Defending Bronner


Published February 10, 2010, issue of February 19, 2010.
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Too close to home. That was the reason given by the public editor of The New York Times for his assertion that the Times bureau chief in Jerusalem should be reassigned because his son decided to join the Israel Defense Forces.

This is close to home for us, too. After all, this dispute pokes at the heart of a central tenet of modern journalism, that as professionals we should strive to avoid not only conflicts of interest, but the appearance of such conflicts, to maintain credibility in the eyes of readers. Surely the public editor, Clark Hoyt, meant to uphold that standard when he recommended a transfer for Ethan Bronner. Bless The New York Times for its exacting rules, but claiming that Bronner cannot now do his job is going too far.

Reporting from the center of a passionately disputed story for the world’s most respected news organization is a job only for someone extremely talented and fiercely independent, and Bronner, by all accounts, is both. Even Hoyt praised his “excellent track record.”

And that is the measure to judge a journalist: his or her work. As Times editor Bill Keller said in his welcome defense of Bronner: “Every reporter brings to the story a life — a history, relationships, ideas, beliefs.” To imagine otherwise is to imagine journalism done by robots. Scrubbing journalism clean of all biases is impossible; judgments are made every step of the way that reflect beliefs in who and what is newsworthy, and why, and the best journalists allow their humanity to shape their work. They also are disciplined to recognize those biases and hold them in check.

That can be difficult to do on one’s own, and this is where the kind of journalism to which the Times aspires — the kind we aspire to practice at the Forward, as well — lifts itself up from ordinary writing and opinionating. There is the obligation to verify facts and statements, and seek different sides of a story. There are gatekeepers, questions from within, accepted norms to follow, and several steps between the time a writer hits the “send” button and the time a piece is published. And, once that piece is published in print or online, journalists can be held accountable. When we get it wrong, as will happen, you can tell us. You have our address.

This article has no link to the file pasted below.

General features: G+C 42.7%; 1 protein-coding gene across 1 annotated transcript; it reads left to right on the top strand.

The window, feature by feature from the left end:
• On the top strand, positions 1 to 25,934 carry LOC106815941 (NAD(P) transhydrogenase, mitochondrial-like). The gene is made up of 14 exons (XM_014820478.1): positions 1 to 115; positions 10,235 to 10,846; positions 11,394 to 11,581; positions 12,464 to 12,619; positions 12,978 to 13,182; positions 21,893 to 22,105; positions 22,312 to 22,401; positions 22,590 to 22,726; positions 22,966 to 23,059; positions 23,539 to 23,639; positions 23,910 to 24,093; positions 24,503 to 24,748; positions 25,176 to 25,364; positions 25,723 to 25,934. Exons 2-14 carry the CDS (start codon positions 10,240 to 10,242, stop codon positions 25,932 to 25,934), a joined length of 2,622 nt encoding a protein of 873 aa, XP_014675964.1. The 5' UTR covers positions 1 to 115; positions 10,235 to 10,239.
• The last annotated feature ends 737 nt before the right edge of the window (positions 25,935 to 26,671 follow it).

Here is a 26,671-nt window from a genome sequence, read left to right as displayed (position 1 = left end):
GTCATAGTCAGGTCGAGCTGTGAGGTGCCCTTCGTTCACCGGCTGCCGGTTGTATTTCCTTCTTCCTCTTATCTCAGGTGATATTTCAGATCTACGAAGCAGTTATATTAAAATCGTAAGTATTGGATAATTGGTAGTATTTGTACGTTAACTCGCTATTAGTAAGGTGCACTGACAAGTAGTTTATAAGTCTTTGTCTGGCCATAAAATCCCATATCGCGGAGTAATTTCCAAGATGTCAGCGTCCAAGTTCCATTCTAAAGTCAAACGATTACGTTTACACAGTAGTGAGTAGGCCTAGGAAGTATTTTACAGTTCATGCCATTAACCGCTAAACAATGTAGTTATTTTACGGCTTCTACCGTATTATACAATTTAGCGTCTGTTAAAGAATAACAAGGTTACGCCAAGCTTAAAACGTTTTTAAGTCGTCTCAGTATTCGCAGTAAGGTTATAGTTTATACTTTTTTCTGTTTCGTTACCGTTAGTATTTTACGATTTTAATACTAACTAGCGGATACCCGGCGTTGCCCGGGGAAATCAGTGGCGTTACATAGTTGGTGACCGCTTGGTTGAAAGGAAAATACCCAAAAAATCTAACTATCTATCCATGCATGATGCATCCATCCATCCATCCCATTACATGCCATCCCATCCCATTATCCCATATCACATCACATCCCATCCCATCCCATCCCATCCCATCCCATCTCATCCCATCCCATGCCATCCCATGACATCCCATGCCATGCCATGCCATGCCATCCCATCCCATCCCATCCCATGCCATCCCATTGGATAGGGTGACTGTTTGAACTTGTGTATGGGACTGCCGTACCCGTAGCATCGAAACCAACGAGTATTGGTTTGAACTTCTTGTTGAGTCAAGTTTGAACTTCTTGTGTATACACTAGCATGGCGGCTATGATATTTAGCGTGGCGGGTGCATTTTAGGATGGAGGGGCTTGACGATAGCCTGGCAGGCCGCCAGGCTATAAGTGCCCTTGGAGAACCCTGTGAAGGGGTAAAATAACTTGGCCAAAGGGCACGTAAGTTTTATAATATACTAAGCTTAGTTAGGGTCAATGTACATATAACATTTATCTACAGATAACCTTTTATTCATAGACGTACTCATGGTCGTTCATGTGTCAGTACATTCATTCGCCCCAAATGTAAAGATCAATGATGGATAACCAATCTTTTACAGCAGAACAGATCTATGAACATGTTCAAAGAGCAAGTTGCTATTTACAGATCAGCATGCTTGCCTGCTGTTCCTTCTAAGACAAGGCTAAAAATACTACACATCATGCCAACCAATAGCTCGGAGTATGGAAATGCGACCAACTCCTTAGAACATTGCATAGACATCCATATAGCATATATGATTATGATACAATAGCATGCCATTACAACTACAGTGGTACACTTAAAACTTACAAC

To imagine that Bronner’s work would be fatally compromised by his son’s military service is also to misunderstand Israeli society. Unlike in this country, where we doubt that many members of the mainstream media have sons or daughters serving in Iraq or Afghanistan, the IDF is just about ubiquitous. If it’s not your child, it’s your neighbor’s. For better and for worse — and it’s both — connection to the military is not an abstract concept, it’s a routine part of life. After covering the Israeli-Palestinian conflict for 27 years, Bronner has been tested. If he had prejudices about the military and they were to infect his work, that would have happened long ago.

Some readers will never be convinced, and to them, the appearance of conflict is all. But as Keller rightly noted, those readers cannot be allowed to dictate what the rest of us need. And we need more honest, thorough reporting from the Mideast, not less. Let the work speak for itself.

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